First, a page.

Heard of nursing strikes by babies? My son is now well into his toddler-hood. He is a good eater but of all the things that stress me out about his growing days is when he decides to be picky about his food. The first hunger strike when he was a baby baffled me. How could an infant who survived only on breast milk, decide not to consume anything at all. I tore my hair out and proclaimed myself to be the worst mother on this planet. Then just as it had arrived, it went away too and he was more than happy to go back to nursing like nothing had ever happened.
Nursing strikes in babies, and toddlers do occur. They happen for many reasons, can last from a day or two to weeks and there’s little you can do to pull them out of it. When they are ready they go back to normal again. Continue reading
I spent almost a decade in the Human Resource function and of that a considerable portion in recruitment and staffing. Please don’t be disappointed to see a very unusual analogy here. I can explain. Almost every HR specialist has read a book title “The first 90 days” and how it impacts the success of a new recruit or a newly elevated leader. And I live by this book. Most of your lives early experiences will largely determine how well you fare in those areas. And the same goes for the early breastfeeding issues.
New mothers need to see successes in their early breastfeeding days in order to have a journey that is fulfilling and satisfying to both her newborn child and herself.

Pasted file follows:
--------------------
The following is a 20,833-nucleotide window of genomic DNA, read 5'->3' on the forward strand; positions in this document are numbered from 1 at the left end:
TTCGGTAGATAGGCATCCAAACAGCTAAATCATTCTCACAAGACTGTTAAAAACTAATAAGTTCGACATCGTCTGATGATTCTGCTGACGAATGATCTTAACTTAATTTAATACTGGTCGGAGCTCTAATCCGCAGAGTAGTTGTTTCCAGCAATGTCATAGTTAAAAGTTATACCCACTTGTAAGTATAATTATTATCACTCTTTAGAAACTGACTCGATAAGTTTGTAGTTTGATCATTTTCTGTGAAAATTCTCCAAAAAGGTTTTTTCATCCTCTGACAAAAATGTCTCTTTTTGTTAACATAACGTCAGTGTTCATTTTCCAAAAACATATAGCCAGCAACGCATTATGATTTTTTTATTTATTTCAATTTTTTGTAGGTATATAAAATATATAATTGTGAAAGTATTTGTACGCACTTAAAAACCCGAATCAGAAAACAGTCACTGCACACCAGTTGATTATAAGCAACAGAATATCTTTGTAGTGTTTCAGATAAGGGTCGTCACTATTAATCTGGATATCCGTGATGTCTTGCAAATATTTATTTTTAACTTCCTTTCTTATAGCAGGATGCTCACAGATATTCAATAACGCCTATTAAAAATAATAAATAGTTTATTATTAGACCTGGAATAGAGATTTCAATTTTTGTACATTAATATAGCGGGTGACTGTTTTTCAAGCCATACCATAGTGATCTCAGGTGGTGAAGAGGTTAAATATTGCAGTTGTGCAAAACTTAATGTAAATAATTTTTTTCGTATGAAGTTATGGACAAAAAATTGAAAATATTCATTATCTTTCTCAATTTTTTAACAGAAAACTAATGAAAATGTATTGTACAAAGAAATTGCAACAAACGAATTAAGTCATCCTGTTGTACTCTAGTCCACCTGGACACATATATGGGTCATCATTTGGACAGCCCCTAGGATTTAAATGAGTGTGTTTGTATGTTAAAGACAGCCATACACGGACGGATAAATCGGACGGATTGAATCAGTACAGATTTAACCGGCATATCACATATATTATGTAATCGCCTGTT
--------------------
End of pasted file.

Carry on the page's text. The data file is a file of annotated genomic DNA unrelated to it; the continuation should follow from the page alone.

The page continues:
And of course, as you would have with most things in life, it is the early breastfeeding days which are most challenging. Most of the breastfeeding issues begin here. Sadly, when most people tend to give up. While it is true that a little perseverance and determination can get most people through any challenge life throws at them, breastfeeding is different. It is combined with a woman who is bearing the severe trauma of childbirth, is a muddle of hormones and is probably fielding a myriad of opinions & statements on how she should be raising that little being that may be less than a day old even. Breastfeeding doesn’t come naturally and is hard. Continue reading
It makes me very emotional to be here once again, on the eve of World Breastfeeding Week. Emotional because this is the second time I am going to be writing about how I feel about breastfeeding and my experiences with breastfeeding babyT who is now almost a toddler. And also because it seems like this may be the last time we participate from a first-hand perspective. BabyT is already showing signs of reduced need for my milk, but again I am overjoyed to know that this is something that comes from within him and not by way of my forced weaning. The beauty of natural parenting continues to surprise me repeatedly. Continue reading